I am sure all car batteries sold today can deliver a high enough CCA to start the engine.

Car batteries should all be one size unless you are driving a huge 4x4 or similar.

I have used The Battery Guys in the past and had good service and a good battery. Next day free delivery.

I did see this site on my search, but no 90 ah, and in my car is from new, this is the first time it been flat. So I think I would be wise to get the same. Might nip into toyota see what they say.
 

pauln

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I put a larger AH battery in my Audi and my MR2 the Audi needed coding so it could use a different charging profile.
The MR2 needed the holding down bracket modifying before it could be secured as the battery was slightly larger ( but europarts said it fitted ! )
I would suggest you measure the existing battery before purchasing a new one.
 

Pompous git

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In 1988 I bought a new escort and not long after the guarantee ran out it started to misfire and crank slowly. I bought a new set of
lifetime HT leads and distributer cap along with a lifetime battery from Halfords. I owned the car a further nine years and ran up a
huge mileage with no further trouble from the ignition or battery. Do not discount Halfords they sell some decent stuff, just look at
their professional range of spanners.

When my C class Mercedes was twelve years old the engine started to crank slowly and I asked my local garage to check the battery
when it was serviced. They told me the battery was only 40% of its original capacity but being a big battery I was getting away with
it even in the cold weather. I bought a Bosch platinum replacement and after nine years it is still chucking the engine over at a rate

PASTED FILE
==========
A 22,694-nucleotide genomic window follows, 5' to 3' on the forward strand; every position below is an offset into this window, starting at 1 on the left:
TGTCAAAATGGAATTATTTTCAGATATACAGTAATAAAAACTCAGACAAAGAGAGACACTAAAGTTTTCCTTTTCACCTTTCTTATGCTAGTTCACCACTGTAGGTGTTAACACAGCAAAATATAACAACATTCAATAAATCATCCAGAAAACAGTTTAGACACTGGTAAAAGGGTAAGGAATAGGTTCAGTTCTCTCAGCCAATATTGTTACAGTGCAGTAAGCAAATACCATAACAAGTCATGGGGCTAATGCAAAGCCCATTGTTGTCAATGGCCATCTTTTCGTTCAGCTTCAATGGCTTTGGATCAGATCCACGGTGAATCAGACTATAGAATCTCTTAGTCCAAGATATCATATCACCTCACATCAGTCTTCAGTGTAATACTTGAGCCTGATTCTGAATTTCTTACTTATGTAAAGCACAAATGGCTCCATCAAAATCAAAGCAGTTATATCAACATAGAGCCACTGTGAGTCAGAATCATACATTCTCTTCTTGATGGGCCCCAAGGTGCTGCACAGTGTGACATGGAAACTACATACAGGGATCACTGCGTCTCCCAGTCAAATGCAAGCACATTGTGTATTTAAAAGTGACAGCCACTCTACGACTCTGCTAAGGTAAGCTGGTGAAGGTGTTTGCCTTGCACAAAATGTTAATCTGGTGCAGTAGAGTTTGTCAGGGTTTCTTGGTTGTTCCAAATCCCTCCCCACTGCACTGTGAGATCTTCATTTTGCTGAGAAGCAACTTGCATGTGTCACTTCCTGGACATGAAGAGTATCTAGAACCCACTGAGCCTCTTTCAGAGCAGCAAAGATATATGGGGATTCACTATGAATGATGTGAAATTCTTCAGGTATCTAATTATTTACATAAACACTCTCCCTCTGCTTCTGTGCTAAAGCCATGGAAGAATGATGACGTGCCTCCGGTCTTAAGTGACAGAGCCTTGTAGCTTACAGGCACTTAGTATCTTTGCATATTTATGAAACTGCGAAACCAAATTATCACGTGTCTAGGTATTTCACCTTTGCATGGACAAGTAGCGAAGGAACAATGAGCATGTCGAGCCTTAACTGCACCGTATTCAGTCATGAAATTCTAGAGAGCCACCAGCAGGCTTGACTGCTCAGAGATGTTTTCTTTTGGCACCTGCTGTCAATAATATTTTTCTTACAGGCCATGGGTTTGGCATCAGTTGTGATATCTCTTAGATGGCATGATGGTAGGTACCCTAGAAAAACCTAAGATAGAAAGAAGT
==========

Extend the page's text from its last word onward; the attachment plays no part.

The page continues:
of knots, cheap stuff is cheap for a reason, I would stick to Toyota.
 

Maesknoll

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Car batteries should all be one size unless you are driving a huge 4x4 or similar.

The effort to spin over a short stroke 1000cc petrol engine will be considerably less than a 2.0 long stroke diesel, so if all batteries were the same size, either the 1000cc town run around would be massively over engineered, or the 2.0 saloon would be under engineered and likely to suffer battery and starter motor failures - the lower the voltage of a battery, the higher the amperage.
 

62tucker

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Defo check euro car parts out. I got 50% off last week on at set of wipers. Code was actually on the website
 

lp1886

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I recently bought a Bosch S5 from Batterymegastore.co.uk, it was far cheaper than anywhere else online.
 

Trogg

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Just had a look and according the RAC etc your battery should be the same as the one on my 4x4 apparently!

I bought this one from Autocarparts, but i got it through their Ebay shop because it was a tenner cheaper that way.

 

Northantslad

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Battery largely needed for situations when the engine is off:
Starting (cranking)
Lighting (dash and courtesy lights)
Ignition coil charge (Petrol Engine)
Fuel system priming (Petrol Engine)